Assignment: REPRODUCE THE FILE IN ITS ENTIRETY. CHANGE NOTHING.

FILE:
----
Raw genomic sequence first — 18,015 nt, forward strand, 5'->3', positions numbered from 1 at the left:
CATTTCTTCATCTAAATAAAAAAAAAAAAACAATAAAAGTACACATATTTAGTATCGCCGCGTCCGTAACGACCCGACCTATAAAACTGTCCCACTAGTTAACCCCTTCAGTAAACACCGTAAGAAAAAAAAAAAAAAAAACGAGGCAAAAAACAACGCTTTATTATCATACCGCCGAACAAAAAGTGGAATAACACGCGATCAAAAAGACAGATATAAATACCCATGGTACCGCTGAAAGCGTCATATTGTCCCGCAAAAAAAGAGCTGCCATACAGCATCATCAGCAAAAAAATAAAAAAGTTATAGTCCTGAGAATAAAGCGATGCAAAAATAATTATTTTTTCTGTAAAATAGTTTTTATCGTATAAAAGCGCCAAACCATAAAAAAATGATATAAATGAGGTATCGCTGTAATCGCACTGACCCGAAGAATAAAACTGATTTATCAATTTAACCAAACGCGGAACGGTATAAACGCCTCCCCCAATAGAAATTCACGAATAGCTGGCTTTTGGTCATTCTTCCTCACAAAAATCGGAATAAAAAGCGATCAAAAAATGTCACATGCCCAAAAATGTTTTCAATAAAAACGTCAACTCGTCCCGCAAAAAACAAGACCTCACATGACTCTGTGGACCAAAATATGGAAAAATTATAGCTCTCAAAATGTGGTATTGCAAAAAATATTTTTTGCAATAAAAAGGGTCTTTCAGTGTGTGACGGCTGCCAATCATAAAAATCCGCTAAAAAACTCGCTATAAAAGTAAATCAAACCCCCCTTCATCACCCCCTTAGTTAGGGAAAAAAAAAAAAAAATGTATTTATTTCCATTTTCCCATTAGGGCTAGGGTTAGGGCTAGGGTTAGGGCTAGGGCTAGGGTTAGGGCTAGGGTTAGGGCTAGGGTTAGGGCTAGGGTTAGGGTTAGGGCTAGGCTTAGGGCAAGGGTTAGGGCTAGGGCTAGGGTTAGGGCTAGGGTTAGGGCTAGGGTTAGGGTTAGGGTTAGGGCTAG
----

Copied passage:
Raw genomic sequence first — 18,015 nt, forward strand, 5'->3', positions numbered from 1 at the left:
CATTTCTTCATCTAAATAAAAAAAAAAAAACAATAAAAGTACACATATTTAGTATCGCCGCGTCCGTAACGACCCGACCTATAAAACTGTCCCACTAGTTAACCCCTTCAGTAAACACCGTAAGAAAAAAAAAAAAAAAAACGAGGCAAAAAACAACGCTTTATTATCATACCGCCGAACAAAAAGTGGAATAACACGCGATCAAAAAGACAGATATAAATACCCATGGTACCGCTGAAAGCGTCATATTGTCCCGCAAAAAAAGAGCTGCCATACAGCATCATCAGCAAAAAAATAAAAAAGTTATAGTCCTGAGAATAAAGCGATGCAAAAATAATTATTTTTTCTGTAAAATAGTTTTTATCGTATAAAAGCGCCAAACCATAAAAAAATGATATAAATGAGGTATCGCTGTAATCGCACTGACCCGAAGAATAAAACTGATTTATCAATTTAACCAAACGCGGAACGGTATAAACGCCTCCCCCAATAGAAATTCACGAATAGCTGGCTTTTGGTCATTCTTCCTCACAAAAATCGGAATAAAAAGCGATCAAAAAATGTCACATGCCCAAAAATGTTTTCAATAAAAACGTCAACTCGTCCCGCAAAAAACAAGACCTCACATGACTCTGTGGACCAAAATATGGAAAAATTATAGCTCTCAAAATGTGGTATTGCAAAAAATATTTTTTGCAATAAAAAGGGTCTTTCAGTGTGTGACGGCTGCCAATCATAAAAATCCGCTAAAAAACTCGCTATAAAAGTAAATCAAACCCCCCTTCATCACCCCCTTAGTTAGGGAAAAAAAAAAAAAAATGTATTTATTTCCATTTTCCCATTAGGGCTAGGGTTAGGGCTAGGGTTAGGGCTAGGGCTAGGGTTAGGGCTAGGGTTAGGGCTAGGGTTAGGGCTAGGGTTAGGGTTAGGGCTAGGCTTAGGGCAAGGGTTAGGGCTAGGGCTAGGGTTAGGGCTAGGGTTAGGGCTAGGGTTAGGGTTAGGGTTAGGGCTAG